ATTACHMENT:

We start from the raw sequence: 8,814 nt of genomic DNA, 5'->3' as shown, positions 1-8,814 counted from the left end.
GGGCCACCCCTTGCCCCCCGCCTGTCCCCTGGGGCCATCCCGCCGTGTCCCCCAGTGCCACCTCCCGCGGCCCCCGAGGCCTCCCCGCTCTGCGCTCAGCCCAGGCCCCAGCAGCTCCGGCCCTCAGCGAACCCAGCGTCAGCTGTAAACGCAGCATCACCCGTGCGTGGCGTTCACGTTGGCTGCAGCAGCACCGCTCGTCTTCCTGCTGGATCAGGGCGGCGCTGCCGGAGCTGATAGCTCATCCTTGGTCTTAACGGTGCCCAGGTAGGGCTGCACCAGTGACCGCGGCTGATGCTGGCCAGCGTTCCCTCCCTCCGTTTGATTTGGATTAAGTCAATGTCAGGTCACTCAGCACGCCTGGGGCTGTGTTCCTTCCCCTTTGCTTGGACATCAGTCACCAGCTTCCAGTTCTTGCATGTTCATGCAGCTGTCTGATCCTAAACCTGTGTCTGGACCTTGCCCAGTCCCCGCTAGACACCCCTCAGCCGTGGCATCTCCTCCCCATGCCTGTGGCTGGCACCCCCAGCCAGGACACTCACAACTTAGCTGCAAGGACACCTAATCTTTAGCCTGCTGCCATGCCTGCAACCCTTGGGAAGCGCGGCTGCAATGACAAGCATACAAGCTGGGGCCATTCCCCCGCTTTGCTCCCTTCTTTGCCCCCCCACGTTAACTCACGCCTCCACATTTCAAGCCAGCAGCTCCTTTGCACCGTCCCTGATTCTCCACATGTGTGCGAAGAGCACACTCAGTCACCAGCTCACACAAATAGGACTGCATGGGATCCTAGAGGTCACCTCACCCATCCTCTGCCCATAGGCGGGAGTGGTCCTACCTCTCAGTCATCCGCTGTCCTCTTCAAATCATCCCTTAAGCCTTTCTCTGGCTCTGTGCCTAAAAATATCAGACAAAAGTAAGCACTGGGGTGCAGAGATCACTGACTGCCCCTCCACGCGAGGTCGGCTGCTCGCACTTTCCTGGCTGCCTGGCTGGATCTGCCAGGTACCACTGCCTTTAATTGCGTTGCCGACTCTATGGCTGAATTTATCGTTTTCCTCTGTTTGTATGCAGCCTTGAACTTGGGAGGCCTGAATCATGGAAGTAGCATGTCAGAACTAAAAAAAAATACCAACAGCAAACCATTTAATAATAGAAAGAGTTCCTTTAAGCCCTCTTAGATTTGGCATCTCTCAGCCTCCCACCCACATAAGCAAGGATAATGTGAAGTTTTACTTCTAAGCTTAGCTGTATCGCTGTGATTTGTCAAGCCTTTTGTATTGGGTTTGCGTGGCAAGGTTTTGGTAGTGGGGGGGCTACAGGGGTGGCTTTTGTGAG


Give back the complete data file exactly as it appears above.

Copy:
We start from the raw sequence: 8,814 nt of genomic DNA, 5'->3' as shown, positions 1-8,814 counted from the left end.
GGGCCACCCCTTGCCCCCCGCCTGTCCCCTGGGGCCATCCCGCCGTGTCCCCCAGTGCCACCTCCCGCGGCCCCCGAGGCCTCCCCGCTCTGCGCTCAGCCCAGGCCCCAGCAGCTCCGGCCCTCAGCGAACCCAGCGTCAGCTGTAAACGCAGCATCACCCGTGCGTGGCGTTCACGTTGGCTGCAGCAGCACCGCTCGTCTTCCTGCTGGATCAGGGCGGCGCTGCCGGAGCTGATAGCTCATCCTTGGTCTTAACGGTGCCCAGGTAGGGCTGCACCAGTGACCGCGGCTGATGCTGGCCAGCGTTCCCTCCCTCCGTTTGATTTGGATTAAGTCAATGTCAGGTCACTCAGCACGCCTGGGGCTGTGTTCCTTCCCCTTTGCTTGGACATCAGTCACCAGCTTCCAGTTCTTGCATGTTCATGCAGCTGTCTGATCCTAAACCTGTGTCTGGACCTTGCCCAGTCCCCGCTAGACACCCCTCAGCCGTGGCATCTCCTCCCCATGCCTGTGGCTGGCACCCCCAGCCAGGACACTCACAACTTAGCTGCAAGGACACCTAATCTTTAGCCTGCTGCCATGCCTGCAACCCTTGGGAAGCGCGGCTGCAATGACAAGCATACAAGCTGGGGCCATTCCCCCGCTTTGCTCCCTTCTTTGCCCCCCCACGTTAACTCACGCCTCCACATTTCAAGCCAGCAGCTCCTTTGCACCGTCCCTGATTCTCCACATGTGTGCGAAGAGCACACTCAGTCACCAGCTCACACAAATAGGACTGCATGGGATCCTAGAGGTCACCTCACCCATCCTCTGCCCATAGGCGGGAGTGGTCCTACCTCTCAGTCATCCGCTGTCCTCTTCAAATCATCCCTTAAGCCTTTCTCTGGCTCTGTGCCTAAAAATATCAGACAAAAGTAAGCACTGGGGTGCAGAGATCACTGACTGCCCCTCCACGCGAGGTCGGCTGCTCGCACTTTCCTGGCTGCCTGGCTGGATCTGCCAGGTACCACTGCCTTTAATTGCGTTGCCGACTCTATGGCTGAATTTATCGTTTTCCTCTGTTTGTATGCAGCCTTGAACTTGGGAGGCCTGAATCATGGAAGTAGCATGTCAGAACTAAAAAAAAATACCAACAGCAAACCATTTAATAATAGAAAGAGTTCCTTTAAGCCCTCTTAGATTTGGCATCTCTCAGCCTCCCACCCACATAAGCAAGGATAATGTGAAGTTTTACTTCTAAGCTTAGCTGTATCGCTGTGATTTGTCAAGCCTTTTGTATTGGGTTTGCGTGGCAAGGTTTTGGTAGTGGGGGGGCTACAGGGGTGGCTTTTGTGAG